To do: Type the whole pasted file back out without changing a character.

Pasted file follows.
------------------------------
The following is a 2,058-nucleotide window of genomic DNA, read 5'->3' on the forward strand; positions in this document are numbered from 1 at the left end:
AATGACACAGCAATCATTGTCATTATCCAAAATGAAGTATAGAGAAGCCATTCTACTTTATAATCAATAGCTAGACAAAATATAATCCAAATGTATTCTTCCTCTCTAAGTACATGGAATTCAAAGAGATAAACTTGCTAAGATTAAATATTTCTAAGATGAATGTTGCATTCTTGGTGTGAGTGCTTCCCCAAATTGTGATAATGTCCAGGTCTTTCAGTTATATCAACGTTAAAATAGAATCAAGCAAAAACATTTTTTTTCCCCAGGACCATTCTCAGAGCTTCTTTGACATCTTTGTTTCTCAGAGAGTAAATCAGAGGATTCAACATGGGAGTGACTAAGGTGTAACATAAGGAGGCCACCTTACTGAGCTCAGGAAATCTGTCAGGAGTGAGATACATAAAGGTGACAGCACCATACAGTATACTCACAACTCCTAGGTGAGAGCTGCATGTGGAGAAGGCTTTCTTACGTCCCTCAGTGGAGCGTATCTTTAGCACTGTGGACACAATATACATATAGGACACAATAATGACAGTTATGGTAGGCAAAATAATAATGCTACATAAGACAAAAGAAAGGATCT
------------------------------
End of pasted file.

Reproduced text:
The following is a 2,058-nucleotide window of genomic DNA, read 5'->3' on the forward strand; positions in this document are numbered from 1 at the left end:
AATGACACAGCAATCATTGTCATTATCCAAAATGAAGTATAGAGAAGCCATTCTACTTTATAATCAATAGCTAGACAAAATATAATCCAAATGTATTCTTCCTCTCTAAGTACATGGAATTCAAAGAGATAAACTTGCTAAGATTAAATATTTCTAAGATGAATGTTGCATTCTTGGTGTGAGTGCTTCCCCAAATTGTGATAATGTCCAGGTCTTTCAGTTATATCAACGTTAAAATAGAATCAAGCAAAAACATTTTTTTTCCCCAGGACCATTCTCAGAGCTTCTTTGACATCTTTGTTTCTCAGAGAGTAAATCAGAGGATTCAACATGGGAGTGACTAAGGTGTAACATAAGGAGGCCACCTTACTGAGCTCAGGAAATCTGTCAGGAGTGAGATACATAAAGGTGACAGCACCATACAGTATACTCACAACTCCTAGGTGAGAGCTGCATGTGGAGAAGGCTTTCTTACGTCCCTCAGTGGAGCGTATCTTTAGCACTGTGGACACAATATACATATAGGACACAATAATGACAGTTATGGTAGGCAAAATAATAATGCTACATAAGACAAAAGAAAGGATCT